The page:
with an MPS HAL (press F5 when the XP installer asks for F6), 
but initially XP ran with a single CPU core, despite my attempt to 
configure 2 cores, 1 thread per core, 1 socket. I spent a few hours 
in vain, trying to make ACPI work. I tried several binary seabios 
builds from 1.7.0 up, then I tried to build my own from upstream 
seabios tarballs, then I tried a few things using GIT, then I 
downloaded a newer debianese src package for seabios 1.7.5-1, which 
contains some patches in the build scripts to work with the new 
iasl... tried copying over the .dsl files from 1.7.2 and reverting 
seabios patch 
(manually), but none of that worked - error a5 all the way, no matter 
what I did. 
In the end, I discovered a particular format of -smp, which results 
in XP detecting two cores :-) even with the MPS HAL.
Two cores show up in the Windows task manager (two CPU load charts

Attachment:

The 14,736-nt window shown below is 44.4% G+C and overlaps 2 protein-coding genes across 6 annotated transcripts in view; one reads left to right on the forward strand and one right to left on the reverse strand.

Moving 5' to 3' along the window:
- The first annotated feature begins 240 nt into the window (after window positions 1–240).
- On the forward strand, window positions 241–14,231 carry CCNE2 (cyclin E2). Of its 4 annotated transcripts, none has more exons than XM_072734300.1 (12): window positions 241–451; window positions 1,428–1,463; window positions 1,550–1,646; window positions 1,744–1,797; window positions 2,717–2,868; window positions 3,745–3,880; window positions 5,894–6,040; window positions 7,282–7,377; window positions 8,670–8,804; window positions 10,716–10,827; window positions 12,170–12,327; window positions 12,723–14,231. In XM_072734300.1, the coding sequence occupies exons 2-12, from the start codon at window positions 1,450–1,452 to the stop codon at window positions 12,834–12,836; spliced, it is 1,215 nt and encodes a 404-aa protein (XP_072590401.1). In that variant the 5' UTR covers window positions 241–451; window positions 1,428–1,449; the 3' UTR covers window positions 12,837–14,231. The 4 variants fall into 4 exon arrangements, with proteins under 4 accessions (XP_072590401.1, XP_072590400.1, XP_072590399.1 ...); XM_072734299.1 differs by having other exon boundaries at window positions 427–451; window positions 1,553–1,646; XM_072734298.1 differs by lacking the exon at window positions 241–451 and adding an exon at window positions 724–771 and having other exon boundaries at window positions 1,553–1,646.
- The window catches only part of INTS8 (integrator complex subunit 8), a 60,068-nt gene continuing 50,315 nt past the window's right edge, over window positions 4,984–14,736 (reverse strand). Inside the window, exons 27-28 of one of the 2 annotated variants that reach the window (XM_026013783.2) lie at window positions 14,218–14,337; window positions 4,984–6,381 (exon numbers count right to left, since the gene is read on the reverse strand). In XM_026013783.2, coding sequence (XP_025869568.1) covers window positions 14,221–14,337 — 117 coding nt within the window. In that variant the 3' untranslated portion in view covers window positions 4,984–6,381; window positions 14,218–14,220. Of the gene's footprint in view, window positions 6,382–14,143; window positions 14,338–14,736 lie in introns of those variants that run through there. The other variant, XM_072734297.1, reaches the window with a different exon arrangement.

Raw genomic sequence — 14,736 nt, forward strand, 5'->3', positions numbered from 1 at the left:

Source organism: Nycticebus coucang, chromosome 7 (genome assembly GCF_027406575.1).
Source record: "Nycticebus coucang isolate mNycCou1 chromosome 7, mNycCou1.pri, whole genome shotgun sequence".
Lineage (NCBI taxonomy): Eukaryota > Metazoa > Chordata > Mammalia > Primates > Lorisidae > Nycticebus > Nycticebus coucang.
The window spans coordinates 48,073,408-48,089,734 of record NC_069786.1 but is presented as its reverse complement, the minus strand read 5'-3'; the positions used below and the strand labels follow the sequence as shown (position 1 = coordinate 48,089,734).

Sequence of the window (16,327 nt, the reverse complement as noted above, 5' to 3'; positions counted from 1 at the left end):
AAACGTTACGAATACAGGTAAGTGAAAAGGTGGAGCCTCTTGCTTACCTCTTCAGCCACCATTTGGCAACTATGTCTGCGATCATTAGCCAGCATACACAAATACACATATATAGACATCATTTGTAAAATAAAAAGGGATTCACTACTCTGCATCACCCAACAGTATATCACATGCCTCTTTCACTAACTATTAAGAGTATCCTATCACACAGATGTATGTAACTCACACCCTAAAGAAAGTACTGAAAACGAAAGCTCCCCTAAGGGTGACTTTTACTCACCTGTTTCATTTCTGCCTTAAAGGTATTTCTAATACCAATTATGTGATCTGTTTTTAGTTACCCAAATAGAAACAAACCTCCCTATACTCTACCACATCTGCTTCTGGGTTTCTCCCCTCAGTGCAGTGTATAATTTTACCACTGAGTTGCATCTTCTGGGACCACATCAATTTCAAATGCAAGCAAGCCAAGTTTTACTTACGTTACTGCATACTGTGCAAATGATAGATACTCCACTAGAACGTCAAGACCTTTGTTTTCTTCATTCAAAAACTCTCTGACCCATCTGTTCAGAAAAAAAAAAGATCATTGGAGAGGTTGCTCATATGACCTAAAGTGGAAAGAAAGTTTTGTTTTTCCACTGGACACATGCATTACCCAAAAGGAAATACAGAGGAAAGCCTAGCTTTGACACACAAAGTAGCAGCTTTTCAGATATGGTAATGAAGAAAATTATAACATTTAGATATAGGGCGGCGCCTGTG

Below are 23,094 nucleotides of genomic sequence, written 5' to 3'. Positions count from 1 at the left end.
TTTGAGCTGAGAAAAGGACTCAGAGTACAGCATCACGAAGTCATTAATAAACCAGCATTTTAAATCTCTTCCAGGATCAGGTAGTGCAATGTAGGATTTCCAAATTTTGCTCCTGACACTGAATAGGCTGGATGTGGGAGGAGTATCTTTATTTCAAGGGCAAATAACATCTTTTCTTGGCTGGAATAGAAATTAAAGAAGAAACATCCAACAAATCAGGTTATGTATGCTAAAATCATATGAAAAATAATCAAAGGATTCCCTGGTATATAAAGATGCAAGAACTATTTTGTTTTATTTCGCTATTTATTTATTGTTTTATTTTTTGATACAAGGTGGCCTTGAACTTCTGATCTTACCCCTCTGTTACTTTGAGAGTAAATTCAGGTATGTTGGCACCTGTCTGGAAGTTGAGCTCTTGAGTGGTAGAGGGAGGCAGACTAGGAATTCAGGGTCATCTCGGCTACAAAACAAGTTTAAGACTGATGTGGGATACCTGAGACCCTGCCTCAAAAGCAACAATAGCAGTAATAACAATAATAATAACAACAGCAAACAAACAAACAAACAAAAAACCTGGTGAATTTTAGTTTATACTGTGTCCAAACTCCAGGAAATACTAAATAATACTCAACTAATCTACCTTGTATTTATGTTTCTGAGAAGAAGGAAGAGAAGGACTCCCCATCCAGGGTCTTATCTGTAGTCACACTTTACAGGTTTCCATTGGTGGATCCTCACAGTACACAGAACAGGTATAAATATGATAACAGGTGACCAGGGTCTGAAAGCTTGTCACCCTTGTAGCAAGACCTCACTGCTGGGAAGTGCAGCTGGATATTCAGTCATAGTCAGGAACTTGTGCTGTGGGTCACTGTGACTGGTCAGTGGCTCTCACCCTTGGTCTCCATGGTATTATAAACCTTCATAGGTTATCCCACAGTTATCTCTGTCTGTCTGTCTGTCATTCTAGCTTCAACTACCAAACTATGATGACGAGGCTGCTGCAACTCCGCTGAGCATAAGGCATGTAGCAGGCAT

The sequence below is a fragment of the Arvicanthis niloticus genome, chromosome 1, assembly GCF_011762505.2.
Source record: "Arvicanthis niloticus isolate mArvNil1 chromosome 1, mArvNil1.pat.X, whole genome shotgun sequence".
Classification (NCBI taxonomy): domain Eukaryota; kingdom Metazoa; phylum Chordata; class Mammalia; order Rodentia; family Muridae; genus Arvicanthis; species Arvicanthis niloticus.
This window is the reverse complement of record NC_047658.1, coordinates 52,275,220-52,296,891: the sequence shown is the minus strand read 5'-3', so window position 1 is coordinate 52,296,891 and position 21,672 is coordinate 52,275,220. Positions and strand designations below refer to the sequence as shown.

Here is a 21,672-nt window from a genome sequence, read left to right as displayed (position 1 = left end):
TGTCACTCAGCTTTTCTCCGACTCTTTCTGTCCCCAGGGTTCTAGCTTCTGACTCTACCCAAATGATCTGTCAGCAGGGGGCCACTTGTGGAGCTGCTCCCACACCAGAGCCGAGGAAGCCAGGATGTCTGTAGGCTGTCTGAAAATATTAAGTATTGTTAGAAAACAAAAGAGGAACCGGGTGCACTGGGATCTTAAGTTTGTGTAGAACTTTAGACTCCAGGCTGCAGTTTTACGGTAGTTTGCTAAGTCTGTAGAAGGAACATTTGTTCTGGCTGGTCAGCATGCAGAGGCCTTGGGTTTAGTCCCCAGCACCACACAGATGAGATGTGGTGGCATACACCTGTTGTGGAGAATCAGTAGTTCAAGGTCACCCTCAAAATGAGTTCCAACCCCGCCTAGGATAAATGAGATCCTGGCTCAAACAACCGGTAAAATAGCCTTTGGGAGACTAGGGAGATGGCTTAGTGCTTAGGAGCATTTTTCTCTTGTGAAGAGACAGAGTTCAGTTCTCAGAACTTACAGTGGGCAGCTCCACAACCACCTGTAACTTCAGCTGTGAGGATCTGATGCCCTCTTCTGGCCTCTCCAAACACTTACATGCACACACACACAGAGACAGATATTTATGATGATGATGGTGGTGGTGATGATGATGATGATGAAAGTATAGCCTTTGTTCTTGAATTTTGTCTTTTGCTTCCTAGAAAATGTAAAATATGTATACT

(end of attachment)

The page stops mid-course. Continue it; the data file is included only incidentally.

side by side), and I don't mind that the device manager doesn't show 
any CPU objects in the tree - they're no practical use anyway.
Also, XP cannot shut down the VM - doesn't have ACPI
to call and is not willing to use APM for some reason
(err... is this available? not sure... never mind...)

Here are some pitfalls for the noob that I discovered in the config:

Disk drives / HBA emulation:
-drive if=ide didn't work for me.
-drive if=virtio didn't work for me, either - a CD-ROM image of the 
XP installer, presented with this option, failed to boot - and the 
virtio guest drivers (downloaded from RedHat) seemd to hang on driver 
load, even for hard drives. Makes me wonder if virtio requires 
additional host-side preparation (via libvirt, possibly - never got
down to it, not much motivation).
-drive if=scsi worked like a charm.
Surprisingly to me, the SCSI HBA emulation (some old LSI model) is 
actually pretty fast. My explanation is, that it might actually be 
pretty easy to emulate a well designed SCSI HBA. Pass this block out, 
pass this block in, DMA is easy to emulate, can be mapped straight 
onto the SCSI guts in Linux if needed (though I was using a regular 
file on top of EXT4 as a HDD image). The SCSI emulation is possibly
limited to LBA32 = 2 TB per disk with a 512B block size.
Makes me wonder if XP can do any better anyway :-)

Once I figured out the "press F5" trick to load the "MPS 
multiprocessor PC" HAL, even while I still had a single CPU core in